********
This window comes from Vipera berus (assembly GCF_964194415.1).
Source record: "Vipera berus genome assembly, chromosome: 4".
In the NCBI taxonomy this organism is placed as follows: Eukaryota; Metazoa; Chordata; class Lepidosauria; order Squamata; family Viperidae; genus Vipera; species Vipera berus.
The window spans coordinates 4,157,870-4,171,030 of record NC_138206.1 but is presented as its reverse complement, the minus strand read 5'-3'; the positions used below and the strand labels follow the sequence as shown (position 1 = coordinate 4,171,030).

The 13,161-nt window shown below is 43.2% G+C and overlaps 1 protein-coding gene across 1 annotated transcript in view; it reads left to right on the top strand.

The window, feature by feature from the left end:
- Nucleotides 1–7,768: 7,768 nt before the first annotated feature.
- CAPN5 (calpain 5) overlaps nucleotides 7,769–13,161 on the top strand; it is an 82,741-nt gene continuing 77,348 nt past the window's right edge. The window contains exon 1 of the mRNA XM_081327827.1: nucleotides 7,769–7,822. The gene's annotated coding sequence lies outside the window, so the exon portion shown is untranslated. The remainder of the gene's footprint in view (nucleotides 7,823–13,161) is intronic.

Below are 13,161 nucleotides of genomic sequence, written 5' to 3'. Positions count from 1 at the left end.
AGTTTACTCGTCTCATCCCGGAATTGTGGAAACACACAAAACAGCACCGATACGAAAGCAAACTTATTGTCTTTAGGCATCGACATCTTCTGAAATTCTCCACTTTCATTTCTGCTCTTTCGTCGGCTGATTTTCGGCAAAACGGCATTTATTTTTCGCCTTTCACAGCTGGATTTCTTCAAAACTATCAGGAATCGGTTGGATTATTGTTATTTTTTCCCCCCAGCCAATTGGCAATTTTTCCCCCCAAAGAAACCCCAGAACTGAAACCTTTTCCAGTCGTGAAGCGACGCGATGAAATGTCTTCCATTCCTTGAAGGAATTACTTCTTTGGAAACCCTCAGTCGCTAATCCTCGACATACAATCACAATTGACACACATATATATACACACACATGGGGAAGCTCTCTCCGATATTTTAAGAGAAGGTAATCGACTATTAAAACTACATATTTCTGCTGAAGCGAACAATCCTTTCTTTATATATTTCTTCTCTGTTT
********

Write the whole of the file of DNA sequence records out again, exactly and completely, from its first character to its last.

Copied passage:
This window comes from Vipera berus (assembly GCF_964194415.1).
Source record: "Vipera berus genome assembly, chromosome: 4".
In the NCBI taxonomy this organism is placed as follows: Eukaryota; Metazoa; Chordata; class Lepidosauria; order Squamata; family Viperidae; genus Vipera; species Vipera berus.
The window spans coordinates 4,157,870-4,171,030 of record NC_138206.1 but is presented as its reverse complement, the minus strand read 5'-3'; the positions used below and the strand labels follow the sequence as shown (position 1 = coordinate 4,171,030).

The 13,161-nt window shown below is 43.2% G+C and overlaps 1 protein-coding gene across 1 annotated transcript in view; it reads left to right on the top strand.

The window, feature by feature from the left end:
- Nucleotides 1–7,768: 7,768 nt before the first annotated feature.
- CAPN5 (calpain 5) overlaps nucleotides 7,769–13,161 on the top strand; it is an 82,741-nt gene continuing 77,348 nt past the window's right edge. The window contains exon 1 of the mRNA XM_081327827.1: nucleotides 7,769–7,822. The gene's annotated coding sequence lies outside the window, so the exon portion shown is untranslated. The remainder of the gene's footprint in view (nucleotides 7,823–13,161) is intronic.

Below are 13,161 nucleotides of genomic sequence, written 5' to 3'. Positions count from 1 at the left end.
AGTTTACTCGTCTCATCCCGGAATTGTGGAAACACACAAAACAGCACCGATACGAAAGCAAACTTATTGTCTTTAGGCATCGACATCTTCTGAAATTCTCCACTTTCATTTCTGCTCTTTCGTCGGCTGATTTTCGGCAAAACGGCATTTATTTTTCGCCTTTCACAGCTGGATTTCTTCAAAACTATCAGGAATCGGTTGGATTATTGTTATTTTTTCCCCCCAGCCAATTGGCAATTTTTCCCCCCAAAGAAACCCCAGAACTGAAACCTTTTCCAGTCGTGAAGCGACGCGATGAAATGTCTTCCATTCCTTGAAGGAATTACTTCTTTGGAAACCCTCAGTCGCTAATCCTCGACATACAATCACAATTGACACACATATATATACACACACATGGGGAAGCTCTCTCCGATATTTTAAGAGAAGGTAATCGACTATTAAAACTACATATTTCTGCTGAAGCGAACAATCCTTTCTTTATATATTTCTTCTCTGTTT